Monday, July 20, 2009

California Riders Beware!

Fenris' (my Street Glide Autobot) registration was up for renewal in May. Just before the registration was due, I received a notice in the mail, on State of California, Department of Motor Vehicles letterhead, stating my registration would be suspended effective July 16 if proof of insurance was not provided.

Apparently, carriers who insure California drivers are now required to submit proof of financial responsibility ELECTRONICALLY to the State. The notice advised that my insurance company had not submitted electronically (despite the fact that we have 6 vehicles registered in California and only Fenris was at risk for suspension).

Instead of paying my registration renewal online, as I was able to do, I took a day off and went to the DMV. My insurance was verified, my registration renewed, and I was assured that all was well.

On Saturday I received a notice, again on DMV letterhead, indicating that Fenris' registration was suspended as of July 16.

Outraged, I called the number listed on the notice and advised of the steps I had ALREADY taken in order to avoid this bureaucratic SNAFU. I was advised that the "OFfice of Financial Responsibility" was a "third party" and NOT affiliated with the DMV. Which, of course, prompted me to ask why the notice of impending suspension and the notice of suspension itself were both printed on letterhead clearly stating "State of California, Department of Motor Vehciles?" And why the instructions on said notices detail that payments should be made to the Department of Motor Vehicles, and not some "third party?"

The singularly unhelpful "third party" representative provided me with a fax number and adivsed I should fax my proof of insuirance right away, then immeidately call back for verification. Which I, of course, did. When I called back for verification, I was told by yet another "third party" representative that it takes 24 to 48 hours to verify my fax and enter the information into the system. They would not even verify that my fax had been received.

The moral of the story: if you receive a notice that your registration is going to be suspended because your insurance carrier has failed to electronically provide proof of financial liability, DO NOT go to the DMV to submit. Submit proof of insurance as instructed on the notice and CALL YOUR INSURANCE CARRIER to ensure that the information they have on file for you and your vehicle match the information the DMV has on file.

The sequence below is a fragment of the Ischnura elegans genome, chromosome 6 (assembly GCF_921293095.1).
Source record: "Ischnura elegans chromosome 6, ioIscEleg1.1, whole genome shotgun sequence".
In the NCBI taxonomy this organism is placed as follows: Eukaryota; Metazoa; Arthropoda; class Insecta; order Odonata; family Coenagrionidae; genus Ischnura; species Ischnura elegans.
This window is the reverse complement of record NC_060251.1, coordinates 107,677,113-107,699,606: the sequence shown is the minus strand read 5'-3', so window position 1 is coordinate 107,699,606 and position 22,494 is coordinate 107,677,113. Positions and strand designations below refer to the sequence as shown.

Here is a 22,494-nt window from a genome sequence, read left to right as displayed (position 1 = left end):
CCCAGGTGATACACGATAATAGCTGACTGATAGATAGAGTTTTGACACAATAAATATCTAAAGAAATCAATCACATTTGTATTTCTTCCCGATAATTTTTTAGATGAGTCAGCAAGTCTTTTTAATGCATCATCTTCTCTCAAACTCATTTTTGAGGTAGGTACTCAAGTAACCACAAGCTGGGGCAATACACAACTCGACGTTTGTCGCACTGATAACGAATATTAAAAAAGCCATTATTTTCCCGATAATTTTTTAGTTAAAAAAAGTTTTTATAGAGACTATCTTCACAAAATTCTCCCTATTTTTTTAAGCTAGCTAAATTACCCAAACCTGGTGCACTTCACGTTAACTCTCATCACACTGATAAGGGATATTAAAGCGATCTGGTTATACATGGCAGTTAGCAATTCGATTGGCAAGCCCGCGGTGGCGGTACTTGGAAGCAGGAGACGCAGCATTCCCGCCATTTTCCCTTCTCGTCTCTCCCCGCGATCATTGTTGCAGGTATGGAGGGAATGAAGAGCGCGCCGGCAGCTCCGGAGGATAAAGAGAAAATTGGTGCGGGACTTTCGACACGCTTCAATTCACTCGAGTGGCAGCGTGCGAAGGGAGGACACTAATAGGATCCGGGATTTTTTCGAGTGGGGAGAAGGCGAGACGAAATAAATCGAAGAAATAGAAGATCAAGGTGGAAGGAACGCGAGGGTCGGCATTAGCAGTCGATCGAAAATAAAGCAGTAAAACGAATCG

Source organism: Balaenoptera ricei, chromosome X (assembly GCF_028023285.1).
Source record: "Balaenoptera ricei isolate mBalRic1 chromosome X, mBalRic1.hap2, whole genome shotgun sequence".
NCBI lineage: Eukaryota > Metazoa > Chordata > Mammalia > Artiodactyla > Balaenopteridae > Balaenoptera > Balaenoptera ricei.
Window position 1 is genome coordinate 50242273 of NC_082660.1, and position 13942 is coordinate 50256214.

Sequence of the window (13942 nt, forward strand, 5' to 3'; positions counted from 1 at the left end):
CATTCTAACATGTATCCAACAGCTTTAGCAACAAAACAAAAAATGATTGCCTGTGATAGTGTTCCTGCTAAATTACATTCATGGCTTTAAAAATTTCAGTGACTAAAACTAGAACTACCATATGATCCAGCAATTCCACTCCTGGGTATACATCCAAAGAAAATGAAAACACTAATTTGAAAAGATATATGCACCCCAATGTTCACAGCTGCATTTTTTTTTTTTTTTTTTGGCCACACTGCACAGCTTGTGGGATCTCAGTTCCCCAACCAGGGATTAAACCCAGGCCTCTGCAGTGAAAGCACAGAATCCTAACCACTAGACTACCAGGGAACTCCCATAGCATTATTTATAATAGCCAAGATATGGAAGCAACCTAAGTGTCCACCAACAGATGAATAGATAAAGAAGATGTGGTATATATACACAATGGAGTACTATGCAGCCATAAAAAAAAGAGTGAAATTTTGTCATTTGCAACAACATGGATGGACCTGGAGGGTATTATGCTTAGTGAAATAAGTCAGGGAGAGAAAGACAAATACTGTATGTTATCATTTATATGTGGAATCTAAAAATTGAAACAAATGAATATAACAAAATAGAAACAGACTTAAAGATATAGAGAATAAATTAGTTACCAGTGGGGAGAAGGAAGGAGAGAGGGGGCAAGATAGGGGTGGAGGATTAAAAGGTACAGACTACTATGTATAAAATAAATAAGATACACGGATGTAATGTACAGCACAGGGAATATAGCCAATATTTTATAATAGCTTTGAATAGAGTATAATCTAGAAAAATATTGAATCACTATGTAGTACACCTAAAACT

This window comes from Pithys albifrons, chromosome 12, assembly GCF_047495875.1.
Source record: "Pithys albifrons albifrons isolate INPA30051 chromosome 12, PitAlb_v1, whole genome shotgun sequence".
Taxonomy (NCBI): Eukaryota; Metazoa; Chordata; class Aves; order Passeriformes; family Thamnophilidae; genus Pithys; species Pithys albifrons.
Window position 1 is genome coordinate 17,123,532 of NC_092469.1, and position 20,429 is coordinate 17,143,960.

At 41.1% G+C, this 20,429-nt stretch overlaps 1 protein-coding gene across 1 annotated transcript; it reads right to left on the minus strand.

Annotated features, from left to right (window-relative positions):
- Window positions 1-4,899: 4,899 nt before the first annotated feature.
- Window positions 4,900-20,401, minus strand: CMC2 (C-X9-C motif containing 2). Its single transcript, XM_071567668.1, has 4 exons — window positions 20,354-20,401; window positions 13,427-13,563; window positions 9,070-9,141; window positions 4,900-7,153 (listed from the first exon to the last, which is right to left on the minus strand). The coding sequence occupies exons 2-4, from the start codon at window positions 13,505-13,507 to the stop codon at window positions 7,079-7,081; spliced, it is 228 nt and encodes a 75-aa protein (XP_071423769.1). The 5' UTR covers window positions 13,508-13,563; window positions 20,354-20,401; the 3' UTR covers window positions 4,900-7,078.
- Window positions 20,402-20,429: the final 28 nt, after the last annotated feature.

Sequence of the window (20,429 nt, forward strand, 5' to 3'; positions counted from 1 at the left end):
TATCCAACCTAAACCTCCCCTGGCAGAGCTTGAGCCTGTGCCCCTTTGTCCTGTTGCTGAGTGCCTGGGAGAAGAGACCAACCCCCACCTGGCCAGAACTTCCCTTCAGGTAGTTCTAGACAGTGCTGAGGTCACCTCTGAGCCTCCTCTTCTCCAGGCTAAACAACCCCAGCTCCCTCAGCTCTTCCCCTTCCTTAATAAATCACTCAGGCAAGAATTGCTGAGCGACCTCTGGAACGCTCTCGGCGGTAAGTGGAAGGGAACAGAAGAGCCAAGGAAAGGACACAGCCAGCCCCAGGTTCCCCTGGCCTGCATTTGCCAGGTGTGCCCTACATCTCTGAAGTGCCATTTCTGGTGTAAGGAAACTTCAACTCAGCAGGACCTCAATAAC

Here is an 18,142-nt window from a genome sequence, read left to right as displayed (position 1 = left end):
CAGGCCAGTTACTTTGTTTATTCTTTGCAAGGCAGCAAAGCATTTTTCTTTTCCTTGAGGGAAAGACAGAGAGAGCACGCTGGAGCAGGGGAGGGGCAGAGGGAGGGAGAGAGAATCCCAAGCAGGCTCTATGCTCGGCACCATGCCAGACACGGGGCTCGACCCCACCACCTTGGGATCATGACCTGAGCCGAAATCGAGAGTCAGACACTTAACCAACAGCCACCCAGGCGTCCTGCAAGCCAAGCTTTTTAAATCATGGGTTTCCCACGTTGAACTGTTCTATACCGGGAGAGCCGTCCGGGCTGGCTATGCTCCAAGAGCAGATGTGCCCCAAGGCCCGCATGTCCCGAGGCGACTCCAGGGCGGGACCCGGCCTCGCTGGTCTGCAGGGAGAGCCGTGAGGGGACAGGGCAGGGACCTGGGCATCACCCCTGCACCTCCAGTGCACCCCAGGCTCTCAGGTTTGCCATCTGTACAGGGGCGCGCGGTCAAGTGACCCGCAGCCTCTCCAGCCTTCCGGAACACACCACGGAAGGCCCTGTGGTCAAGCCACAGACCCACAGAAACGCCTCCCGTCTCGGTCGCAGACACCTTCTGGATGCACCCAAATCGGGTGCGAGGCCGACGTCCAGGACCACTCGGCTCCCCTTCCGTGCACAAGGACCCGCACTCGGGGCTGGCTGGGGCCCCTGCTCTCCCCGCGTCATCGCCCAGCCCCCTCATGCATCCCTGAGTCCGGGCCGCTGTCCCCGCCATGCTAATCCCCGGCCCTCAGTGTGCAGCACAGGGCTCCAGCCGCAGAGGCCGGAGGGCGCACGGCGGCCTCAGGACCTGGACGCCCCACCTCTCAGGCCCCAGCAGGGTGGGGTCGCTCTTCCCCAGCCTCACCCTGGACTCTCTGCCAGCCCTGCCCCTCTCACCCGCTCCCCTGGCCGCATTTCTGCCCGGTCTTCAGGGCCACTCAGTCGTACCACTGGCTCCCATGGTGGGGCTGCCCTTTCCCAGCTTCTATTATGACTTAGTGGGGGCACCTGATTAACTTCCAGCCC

This has been a public service announcement from one who's spent the day being ass-f**ked by a "third party." You know that means no reach-around.

Saturday, July 18, 2009

Skill Building

As a new rider, EVERY day is a skill-building day. Ride your own ride. Never outride your skill set. Ride with friends and never feel as though you have to keep up - your friends don't mind waiting for you while you build your skills at your own pace. And ALWAYS remember the basics that will save your life: maintain appropriate speed, maintain appropriate distance, keep your head up, scan as far ahead as practical, and maintain visibility.

Today, my crew and I rode about 150 miles, about half and half between freeway and city riding. It was a skill-building day, as there were many events that tested my ability as a rider and also tested my fortitude as a socially acceptable person. Had I been a brand new rider today, it might have been more of a bone-setting day rather than a skill-building day.

Face it: people aren't looking for motorcycles on the road with them, despite the fact that there are thousands of us out there. Car drivers are looking for other CARS. Car drivers are focused on where they want to go and not on who is sharing the road. Car drivers assume that the other folks on the road are as stable, protected, and practically anonymous as they themselves are. Car drivers don't always look both ways at intersections, and often start moving through the intersection before they've even looked ONE way. Car drivers don't always know where they are going and may brake erractically, change lanes often and without warning, or suddenly stop altogether. Car drivers sometimes are so fucused on making that left hand turn before the light changes that they don't notice the motorcycle traveling the opposite direction until they actually broadside it. Car drivers honk their horns for no apparent reason. Car drivers throw things out of their windows. Car drivers change lanes without signalling and cut across four lanes of traffic at 80 miles per hour because they realized they've passed their exit.

The Event of the Day today was random and sudden stopping. In a three-hour ride, four cars stopped suddenly right in front of me, each time while I had another rider directly to my left. For new riders, the REALLY important thing to remember in these situations is without power, a motorcycle has no traction. If a rider panics, pulls in the clutch and hits the brakes (probably locking up the rear wheel in panic), there is no traction whatsoever available to actually avoid a collision. 70% of a motorcycle's stopping power comes from the front brake. USE IT. Slow yourself as quickly as possible, downshift appropriately (you'll stall if you don't and then you have the same problem - no power), and SWERVE if still necessary. Power = traction and traction = stability.

Quick-stops are something easily practiced in a nearby parking lot. It's worth the time to practice this skill regularly... I guarantee you'll use it.